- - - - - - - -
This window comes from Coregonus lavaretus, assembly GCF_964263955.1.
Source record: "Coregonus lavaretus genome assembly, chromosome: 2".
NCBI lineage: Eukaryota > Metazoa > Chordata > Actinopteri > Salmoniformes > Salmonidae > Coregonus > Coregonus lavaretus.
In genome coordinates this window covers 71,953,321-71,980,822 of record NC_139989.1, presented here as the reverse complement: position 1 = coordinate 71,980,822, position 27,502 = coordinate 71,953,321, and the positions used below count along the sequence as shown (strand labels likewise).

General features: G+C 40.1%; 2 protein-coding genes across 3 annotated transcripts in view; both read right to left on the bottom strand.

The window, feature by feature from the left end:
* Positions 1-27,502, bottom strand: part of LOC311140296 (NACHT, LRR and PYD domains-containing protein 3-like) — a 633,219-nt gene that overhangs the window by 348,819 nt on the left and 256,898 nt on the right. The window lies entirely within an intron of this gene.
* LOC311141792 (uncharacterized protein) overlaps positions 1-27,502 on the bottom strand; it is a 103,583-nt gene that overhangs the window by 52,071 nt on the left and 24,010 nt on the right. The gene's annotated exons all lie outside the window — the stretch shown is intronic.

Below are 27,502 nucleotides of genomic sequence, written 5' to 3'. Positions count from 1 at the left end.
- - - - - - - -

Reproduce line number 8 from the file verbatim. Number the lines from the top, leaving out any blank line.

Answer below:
* LOC311141792 (uncharacterized protein) overlaps positions 1-27,502 on the bottom strand; it is a 103,583-nt gene that overhangs the window by 52,071 nt on the left and 24,010 nt on the right. The gene's annotated exons all lie outside the window — the stretch shown is intronic.